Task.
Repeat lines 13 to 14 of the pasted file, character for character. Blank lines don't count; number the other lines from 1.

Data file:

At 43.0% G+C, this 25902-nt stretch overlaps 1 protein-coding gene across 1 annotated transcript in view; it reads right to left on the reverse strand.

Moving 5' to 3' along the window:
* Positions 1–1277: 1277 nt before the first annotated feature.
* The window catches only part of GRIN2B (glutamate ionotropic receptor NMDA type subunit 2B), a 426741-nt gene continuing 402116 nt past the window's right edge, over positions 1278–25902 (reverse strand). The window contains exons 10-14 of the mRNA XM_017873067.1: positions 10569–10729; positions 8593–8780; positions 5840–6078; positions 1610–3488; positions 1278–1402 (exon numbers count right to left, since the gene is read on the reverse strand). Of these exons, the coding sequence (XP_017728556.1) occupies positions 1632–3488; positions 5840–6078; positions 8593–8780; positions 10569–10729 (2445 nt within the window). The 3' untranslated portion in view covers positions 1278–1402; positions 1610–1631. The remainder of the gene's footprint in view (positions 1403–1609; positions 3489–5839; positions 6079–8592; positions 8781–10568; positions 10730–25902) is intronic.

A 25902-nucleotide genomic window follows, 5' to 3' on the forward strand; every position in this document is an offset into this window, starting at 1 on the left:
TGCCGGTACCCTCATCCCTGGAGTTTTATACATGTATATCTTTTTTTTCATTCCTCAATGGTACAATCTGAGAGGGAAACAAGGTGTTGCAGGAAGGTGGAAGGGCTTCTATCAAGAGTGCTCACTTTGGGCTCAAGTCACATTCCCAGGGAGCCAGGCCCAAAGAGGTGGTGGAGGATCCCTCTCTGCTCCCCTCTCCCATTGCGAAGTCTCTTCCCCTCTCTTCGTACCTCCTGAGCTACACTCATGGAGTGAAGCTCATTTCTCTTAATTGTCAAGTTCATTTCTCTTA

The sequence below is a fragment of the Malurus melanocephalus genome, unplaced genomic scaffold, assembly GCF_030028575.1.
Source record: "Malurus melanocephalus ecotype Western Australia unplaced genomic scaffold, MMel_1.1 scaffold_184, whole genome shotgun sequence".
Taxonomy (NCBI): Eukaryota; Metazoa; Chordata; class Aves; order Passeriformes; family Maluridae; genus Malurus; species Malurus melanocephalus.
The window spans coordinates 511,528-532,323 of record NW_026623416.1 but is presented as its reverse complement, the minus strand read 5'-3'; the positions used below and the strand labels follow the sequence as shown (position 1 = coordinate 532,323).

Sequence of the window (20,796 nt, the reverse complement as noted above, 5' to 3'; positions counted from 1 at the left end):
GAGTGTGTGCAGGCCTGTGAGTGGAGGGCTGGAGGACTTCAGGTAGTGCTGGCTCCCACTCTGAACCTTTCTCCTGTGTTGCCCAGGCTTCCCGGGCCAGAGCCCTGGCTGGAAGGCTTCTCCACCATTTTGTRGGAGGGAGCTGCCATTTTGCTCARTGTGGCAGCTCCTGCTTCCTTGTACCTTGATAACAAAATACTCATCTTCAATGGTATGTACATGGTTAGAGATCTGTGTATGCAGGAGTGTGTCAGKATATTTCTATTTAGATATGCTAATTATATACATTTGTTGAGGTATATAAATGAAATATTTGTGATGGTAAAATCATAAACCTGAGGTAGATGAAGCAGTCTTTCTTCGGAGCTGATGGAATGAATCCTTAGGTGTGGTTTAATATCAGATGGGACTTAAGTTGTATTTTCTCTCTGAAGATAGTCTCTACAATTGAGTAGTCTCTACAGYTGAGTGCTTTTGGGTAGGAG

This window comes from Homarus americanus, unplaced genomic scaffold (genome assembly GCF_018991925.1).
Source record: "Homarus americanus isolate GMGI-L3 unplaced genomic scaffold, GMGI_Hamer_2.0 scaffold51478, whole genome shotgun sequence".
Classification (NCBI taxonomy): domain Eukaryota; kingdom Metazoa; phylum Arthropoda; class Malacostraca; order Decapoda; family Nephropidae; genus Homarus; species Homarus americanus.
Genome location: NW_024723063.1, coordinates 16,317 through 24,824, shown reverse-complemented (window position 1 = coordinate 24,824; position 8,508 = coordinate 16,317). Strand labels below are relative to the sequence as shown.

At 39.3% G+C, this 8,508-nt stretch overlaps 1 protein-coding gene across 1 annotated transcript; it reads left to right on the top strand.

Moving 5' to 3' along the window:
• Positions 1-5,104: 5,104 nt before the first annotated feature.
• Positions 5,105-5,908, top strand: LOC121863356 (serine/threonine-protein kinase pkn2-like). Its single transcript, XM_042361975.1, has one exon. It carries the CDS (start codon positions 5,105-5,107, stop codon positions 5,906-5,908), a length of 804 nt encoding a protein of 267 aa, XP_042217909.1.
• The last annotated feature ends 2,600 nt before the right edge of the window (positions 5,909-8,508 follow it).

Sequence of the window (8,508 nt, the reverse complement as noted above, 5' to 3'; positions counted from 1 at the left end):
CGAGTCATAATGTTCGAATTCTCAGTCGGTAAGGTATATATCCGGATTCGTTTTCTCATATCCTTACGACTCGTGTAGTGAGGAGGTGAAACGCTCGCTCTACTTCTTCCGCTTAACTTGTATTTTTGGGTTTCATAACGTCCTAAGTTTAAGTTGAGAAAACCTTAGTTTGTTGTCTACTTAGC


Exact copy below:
This window comes from Homarus americanus, unplaced genomic scaffold (genome assembly GCF_018991925.1).
Source record: "Homarus americanus isolate GMGI-L3 unplaced genomic scaffold, GMGI_Hamer_2.0 scaffold51478, whole genome shotgun sequence".